Need for seed drives fall harvest of native grasses
DOERUN, Ga. — Alan Isler is wheeling a Kubota tractor through longleaf pines at Doerun Pitcherplant Bog Natural Area, an occasional loud clang marking his passing. Trees and stumps are obvious hazards. But Isler’s focus is more on the thigh-high grass that glints golden in patches of November sun. The wiregrass is ready to harvest.
“We’ve got about 250 acres on River CreekWMAwhere the seed will be going,” said Isler, a wildlife resource manager with the Georgia Wildlife Resources Division. “To plant, we need about 600 pounds of seed.”
Most of the seed sown at River Creek, the Rolf and Alexandra Kauka WMA, near Thomasville, will come from the Doerun site. Isler harvested the wiregrass-rich, 650-acre natural area in Colquitt County for the first time last month. He used a Flail-Vac, a street sweeper-like machine mounted on the front of the tractor and designed to brush and suck grass seeds into a hopper. Later, staffer Danny Smith piled the coarse, hair-like wads of seeds and stems into cardboard boxes and picked out the pine straw.
Smith slid a wiregrass stem through closed fingers. “When it starts sticking in your hand, you know you’ve got a good seed,” he said, referring to the threadlight, half-inch-long seeds left in his palm. These, he and Isler agreed, were good seeds.
Wiregrass is part of the longleaf pine ecosystem that once covered millions of acres in the Southeast yet now rates as one of the nation’s most endangered habitats and a high priority in Georgia’s Wildlife Action Plan. The perennial bunch grass (Aristida beyrichiana) is indicative of a biologically diverse ground cover and essential to the fires needed to maintain that diversity. Quick to grow after a fire, wiregrass not only burns easily, its stems catch and suspend fallen pine needles above the forest floor, offering them as more fuel for the flames.
Lose the wiregrass and you lose much of the ability to man- age with prescribed fire, said Mike Harris, chief of Wildlife Resources’ Nongame Conservation Section.
Planting wiregrass is one facet in a growing effort to restore native grasses in Georgia and other states. The Wildlife Resources Division’s fledgling program is beginning to hit its stride, gradually transitioning from harvesting seed on private lands to banking on state-owned properties like Doerun. A next step is to explore propagating seed, Isler said.
Others are involved. At Seminole State Park near Donalsonville, The Nature Conservancy teams with park personnel to conduct prescribed burns. Without fire— particularly thewarmor growing-season burns once sparked by lightning and set by American Indians — wiregrass doesn’t flower or seed and the hardwoods and woody brush kept at bay by flames shade it out.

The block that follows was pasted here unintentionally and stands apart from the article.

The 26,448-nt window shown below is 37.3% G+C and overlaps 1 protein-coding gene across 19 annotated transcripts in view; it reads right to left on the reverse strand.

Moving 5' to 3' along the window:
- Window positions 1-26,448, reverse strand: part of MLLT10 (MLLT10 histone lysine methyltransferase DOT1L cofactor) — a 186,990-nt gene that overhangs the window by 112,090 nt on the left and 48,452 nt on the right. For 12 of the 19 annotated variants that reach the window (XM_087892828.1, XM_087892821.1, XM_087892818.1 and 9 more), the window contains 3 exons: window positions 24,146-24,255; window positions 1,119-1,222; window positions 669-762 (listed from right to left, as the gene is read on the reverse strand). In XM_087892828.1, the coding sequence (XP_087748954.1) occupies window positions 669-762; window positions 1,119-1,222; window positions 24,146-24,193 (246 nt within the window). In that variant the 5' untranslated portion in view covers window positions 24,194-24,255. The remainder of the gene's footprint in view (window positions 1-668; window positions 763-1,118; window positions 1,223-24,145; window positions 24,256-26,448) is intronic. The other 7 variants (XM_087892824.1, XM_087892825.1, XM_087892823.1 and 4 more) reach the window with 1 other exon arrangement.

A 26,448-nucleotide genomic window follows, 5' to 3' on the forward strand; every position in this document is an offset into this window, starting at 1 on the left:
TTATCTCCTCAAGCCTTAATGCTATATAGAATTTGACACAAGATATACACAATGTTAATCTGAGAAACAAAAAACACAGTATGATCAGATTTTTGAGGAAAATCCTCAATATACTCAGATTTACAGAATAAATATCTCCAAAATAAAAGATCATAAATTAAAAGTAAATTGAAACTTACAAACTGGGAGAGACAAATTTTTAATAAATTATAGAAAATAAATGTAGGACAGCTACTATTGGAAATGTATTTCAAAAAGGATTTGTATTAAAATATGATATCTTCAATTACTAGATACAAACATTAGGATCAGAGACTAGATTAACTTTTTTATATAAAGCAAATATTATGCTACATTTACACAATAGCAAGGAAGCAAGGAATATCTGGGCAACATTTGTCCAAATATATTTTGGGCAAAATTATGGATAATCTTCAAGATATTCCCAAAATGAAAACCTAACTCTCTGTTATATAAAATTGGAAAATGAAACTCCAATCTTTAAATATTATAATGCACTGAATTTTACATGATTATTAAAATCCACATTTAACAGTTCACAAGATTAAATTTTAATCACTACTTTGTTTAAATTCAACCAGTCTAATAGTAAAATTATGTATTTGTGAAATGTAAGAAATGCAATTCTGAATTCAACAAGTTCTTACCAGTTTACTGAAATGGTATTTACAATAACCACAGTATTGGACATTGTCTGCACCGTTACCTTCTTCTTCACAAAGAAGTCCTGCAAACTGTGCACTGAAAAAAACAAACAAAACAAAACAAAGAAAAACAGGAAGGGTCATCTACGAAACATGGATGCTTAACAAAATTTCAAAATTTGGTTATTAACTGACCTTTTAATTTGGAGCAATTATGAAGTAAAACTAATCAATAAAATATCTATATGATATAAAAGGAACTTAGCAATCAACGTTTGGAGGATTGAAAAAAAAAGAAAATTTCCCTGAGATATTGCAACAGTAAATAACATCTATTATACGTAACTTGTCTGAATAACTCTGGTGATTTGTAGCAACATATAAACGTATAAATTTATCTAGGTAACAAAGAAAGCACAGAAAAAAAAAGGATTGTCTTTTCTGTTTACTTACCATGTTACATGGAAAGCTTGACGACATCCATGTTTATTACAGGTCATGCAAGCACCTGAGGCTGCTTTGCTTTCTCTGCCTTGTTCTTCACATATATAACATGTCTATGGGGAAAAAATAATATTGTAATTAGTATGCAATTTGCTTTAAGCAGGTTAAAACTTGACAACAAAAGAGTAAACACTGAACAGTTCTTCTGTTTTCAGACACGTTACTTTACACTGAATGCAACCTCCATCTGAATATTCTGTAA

And without The Nature Conservancy’s help, park manager Bryan Gray said he couldn’t do the burns needed. The lack of fire would undermine Seminole’s lauded longleaf pine landscape and indicator species such as gopher tortoises, which eat wiregrass.
The return for The Nature Conservancy is the chance to harvest wiregrass seed at Seminole. Erick Brown of the Conservancy said the park is the local seed source for wiregrass restoration at the group’s Williams Bluff Preserve, 30 miles away near Blakely. After about two years of work there, “We’re hoping to start seeing some results this spring,” Brown said.
Sometimes the seed harvest is by man, not machine. In early November, volunteers led by Wildlife Resources Division senior biologist Nathan Klaus hand-stripped seeds from native grasses and sedges such as Indian grass and little bluestem at Sprewell Bluff State Park in Upson County and Panola Mountain State Park in Henry County. The seeds will be sown in part to benefit grasslands birds such as eastern meadowlarks that suffer from shrinking habitats. Some will restore habitats at Etowah Indian Mounds Historic Site in Cartersville.
Klaus said the little bluestem harvest was a record this year, nearly 50 pounds.
Grassroots interest and stronger federal emphasis on habitat restoration using native grasses are expected to raise demand for such seed and foster the private sector’s ability to meet the need.
For Smith, the value is best seen in a stand of young slash and longleaf pines on Doerun Natural Area. He points out where sowing and plugging has produced miniature clumps of wiregrass. Some of the plants produced by seed sown as long as five years ago are no more than a sprig. But even slow growth signals the promise of what once was.
“This stuff just doesn’t happen overnight,” Smith said.
Isler returns from Doerun’s longleaf and wiregrass forests, the Flail-Vac full again. The seed in the hopper is a mix of wiregrass and other native plants. It will be cleaned and stored for planting in February and March.
Then comes patience, and another aspect of nature.
“You get these seed in the ground, then … hope and pray for rain,” Isler said.